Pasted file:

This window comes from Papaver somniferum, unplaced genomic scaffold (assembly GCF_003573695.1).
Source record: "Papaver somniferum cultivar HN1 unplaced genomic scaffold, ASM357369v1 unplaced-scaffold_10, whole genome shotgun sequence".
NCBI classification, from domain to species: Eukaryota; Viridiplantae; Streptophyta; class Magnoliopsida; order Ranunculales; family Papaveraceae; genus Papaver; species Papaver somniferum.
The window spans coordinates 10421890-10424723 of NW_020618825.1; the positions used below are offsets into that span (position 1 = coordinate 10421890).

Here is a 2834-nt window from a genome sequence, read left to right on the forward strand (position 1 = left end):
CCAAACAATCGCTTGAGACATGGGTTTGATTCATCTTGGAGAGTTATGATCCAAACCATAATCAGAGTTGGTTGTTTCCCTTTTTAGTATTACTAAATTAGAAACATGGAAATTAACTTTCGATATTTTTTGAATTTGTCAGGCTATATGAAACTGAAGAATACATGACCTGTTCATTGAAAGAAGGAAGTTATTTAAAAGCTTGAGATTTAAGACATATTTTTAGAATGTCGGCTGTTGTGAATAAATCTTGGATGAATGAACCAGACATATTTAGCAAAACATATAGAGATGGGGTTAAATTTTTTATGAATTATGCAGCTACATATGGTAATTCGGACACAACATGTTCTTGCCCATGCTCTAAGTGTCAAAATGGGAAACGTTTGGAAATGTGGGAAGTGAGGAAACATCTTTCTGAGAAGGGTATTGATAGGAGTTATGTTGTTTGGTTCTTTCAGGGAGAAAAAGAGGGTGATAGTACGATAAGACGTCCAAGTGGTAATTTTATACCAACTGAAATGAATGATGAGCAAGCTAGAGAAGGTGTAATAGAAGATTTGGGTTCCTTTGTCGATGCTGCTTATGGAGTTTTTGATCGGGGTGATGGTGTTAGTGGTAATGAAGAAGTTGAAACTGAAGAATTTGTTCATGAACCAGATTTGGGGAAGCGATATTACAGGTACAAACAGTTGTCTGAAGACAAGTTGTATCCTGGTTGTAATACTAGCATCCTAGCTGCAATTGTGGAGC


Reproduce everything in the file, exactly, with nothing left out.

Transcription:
This window comes from Papaver somniferum, unplaced genomic scaffold (assembly GCF_003573695.1).
Source record: "Papaver somniferum cultivar HN1 unplaced genomic scaffold, ASM357369v1 unplaced-scaffold_10, whole genome shotgun sequence".
NCBI classification, from domain to species: Eukaryota; Viridiplantae; Streptophyta; class Magnoliopsida; order Ranunculales; family Papaveraceae; genus Papaver; species Papaver somniferum.
The window spans coordinates 10421890-10424723 of NW_020618825.1; the positions used below are offsets into that span (position 1 = coordinate 10421890).

Here is a 2834-nt window from a genome sequence, read left to right on the forward strand (position 1 = left end):
CCAAACAATCGCTTGAGACATGGGTTTGATTCATCTTGGAGAGTTATGATCCAAACCATAATCAGAGTTGGTTGTTTCCCTTTTTAGTATTACTAAATTAGAAACATGGAAATTAACTTTCGATATTTTTTGAATTTGTCAGGCTATATGAAACTGAAGAATACATGACCTGTTCATTGAAAGAAGGAAGTTATTTAAAAGCTTGAGATTTAAGACATATTTTTAGAATGTCGGCTGTTGTGAATAAATCTTGGATGAATGAACCAGACATATTTAGCAAAACATATAGAGATGGGGTTAAATTTTTTATGAATTATGCAGCTACATATGGTAATTCGGACACAACATGTTCTTGCCCATGCTCTAAGTGTCAAAATGGGAAACGTTTGGAAATGTGGGAAGTGAGGAAACATCTTTCTGAGAAGGGTATTGATAGGAGTTATGTTGTTTGGTTCTTTCAGGGAGAAAAAGAGGGTGATAGTACGATAAGACGTCCAAGTGGTAATTTTATACCAACTGAAATGAATGATGAGCAAGCTAGAGAAGGTGTAATAGAAGATTTGGGTTCCTTTGTCGATGCTGCTTATGGAGTTTTTGATCGGGGTGATGGTGTTAGTGGTAATGAAGAAGTTGAAACTGAAGAATTTGTTCATGAACCAGATTTGGGGAAGCGATATTACAGGTACAAACAGTTGTCTGAAGACAAGTTGTATCCTGGTTGTAATACTAGCATCCTAGCTGCAATTGTGGAGC